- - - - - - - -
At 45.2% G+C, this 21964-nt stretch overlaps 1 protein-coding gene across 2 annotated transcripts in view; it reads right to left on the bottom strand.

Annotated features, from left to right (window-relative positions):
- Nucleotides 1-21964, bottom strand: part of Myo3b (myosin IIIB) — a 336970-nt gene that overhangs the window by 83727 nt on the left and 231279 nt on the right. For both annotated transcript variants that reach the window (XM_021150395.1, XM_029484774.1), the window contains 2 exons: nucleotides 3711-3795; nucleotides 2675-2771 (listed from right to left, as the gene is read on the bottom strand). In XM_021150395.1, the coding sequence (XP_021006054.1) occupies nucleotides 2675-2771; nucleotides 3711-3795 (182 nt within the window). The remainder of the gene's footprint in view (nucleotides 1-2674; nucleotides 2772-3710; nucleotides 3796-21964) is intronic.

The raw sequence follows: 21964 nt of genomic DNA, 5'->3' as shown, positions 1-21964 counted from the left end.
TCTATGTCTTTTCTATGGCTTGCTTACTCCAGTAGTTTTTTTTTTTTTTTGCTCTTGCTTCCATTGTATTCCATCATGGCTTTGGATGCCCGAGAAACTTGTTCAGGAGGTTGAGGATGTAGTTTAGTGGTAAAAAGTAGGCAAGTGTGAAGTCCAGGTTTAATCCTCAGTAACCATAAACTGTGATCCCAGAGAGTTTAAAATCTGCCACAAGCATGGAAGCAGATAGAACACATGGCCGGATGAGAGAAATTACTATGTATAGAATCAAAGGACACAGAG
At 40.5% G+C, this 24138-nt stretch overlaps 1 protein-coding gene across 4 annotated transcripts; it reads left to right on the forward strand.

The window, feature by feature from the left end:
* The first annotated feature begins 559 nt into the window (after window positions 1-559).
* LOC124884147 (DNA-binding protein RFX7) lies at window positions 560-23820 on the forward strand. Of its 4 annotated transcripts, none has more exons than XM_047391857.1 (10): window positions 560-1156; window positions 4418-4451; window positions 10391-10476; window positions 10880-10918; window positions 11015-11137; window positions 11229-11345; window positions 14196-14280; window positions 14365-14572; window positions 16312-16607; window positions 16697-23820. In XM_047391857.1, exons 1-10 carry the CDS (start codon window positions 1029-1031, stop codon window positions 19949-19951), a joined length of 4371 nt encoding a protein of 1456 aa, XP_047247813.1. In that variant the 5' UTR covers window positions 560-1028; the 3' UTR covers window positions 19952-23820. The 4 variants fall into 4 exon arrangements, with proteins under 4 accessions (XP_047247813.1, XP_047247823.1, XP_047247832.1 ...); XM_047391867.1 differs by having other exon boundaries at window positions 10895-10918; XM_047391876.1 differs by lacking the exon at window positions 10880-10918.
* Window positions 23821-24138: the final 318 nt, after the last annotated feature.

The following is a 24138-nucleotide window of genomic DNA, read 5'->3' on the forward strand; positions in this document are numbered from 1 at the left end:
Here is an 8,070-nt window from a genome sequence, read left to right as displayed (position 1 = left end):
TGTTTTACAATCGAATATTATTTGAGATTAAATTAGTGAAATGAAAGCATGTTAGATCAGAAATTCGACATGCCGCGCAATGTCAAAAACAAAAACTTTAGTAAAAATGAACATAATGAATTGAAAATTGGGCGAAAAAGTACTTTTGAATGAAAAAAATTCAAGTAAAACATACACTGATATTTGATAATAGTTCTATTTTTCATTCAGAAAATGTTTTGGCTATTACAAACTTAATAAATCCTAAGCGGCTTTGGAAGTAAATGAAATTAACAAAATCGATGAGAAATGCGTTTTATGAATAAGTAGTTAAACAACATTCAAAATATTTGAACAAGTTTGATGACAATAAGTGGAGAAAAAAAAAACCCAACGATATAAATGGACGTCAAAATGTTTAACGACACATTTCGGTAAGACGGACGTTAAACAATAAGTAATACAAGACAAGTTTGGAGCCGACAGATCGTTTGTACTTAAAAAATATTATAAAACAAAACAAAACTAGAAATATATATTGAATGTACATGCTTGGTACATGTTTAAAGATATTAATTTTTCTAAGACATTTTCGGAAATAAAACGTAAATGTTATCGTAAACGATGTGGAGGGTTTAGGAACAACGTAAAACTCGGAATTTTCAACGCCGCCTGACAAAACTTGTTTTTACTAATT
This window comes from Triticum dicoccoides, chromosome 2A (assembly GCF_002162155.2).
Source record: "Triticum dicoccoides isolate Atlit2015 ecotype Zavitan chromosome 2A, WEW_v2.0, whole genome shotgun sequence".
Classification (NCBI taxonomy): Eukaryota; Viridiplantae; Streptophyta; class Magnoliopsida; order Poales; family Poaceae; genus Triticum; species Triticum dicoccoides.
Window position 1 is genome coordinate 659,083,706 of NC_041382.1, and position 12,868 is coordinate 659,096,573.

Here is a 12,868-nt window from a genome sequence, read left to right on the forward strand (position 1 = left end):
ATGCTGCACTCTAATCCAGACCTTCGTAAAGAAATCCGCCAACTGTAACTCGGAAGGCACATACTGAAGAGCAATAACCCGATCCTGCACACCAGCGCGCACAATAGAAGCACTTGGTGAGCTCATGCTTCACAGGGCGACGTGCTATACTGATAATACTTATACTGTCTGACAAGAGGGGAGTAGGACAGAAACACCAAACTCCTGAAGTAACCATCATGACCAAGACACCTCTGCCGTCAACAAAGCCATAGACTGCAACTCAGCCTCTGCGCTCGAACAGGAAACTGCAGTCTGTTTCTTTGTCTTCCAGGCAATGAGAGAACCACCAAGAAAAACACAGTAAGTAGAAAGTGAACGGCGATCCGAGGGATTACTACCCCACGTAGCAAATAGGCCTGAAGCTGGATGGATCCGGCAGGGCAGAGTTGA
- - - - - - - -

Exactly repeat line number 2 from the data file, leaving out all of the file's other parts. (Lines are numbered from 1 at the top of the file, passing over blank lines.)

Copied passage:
Annotated features, from left to right (window-relative positions):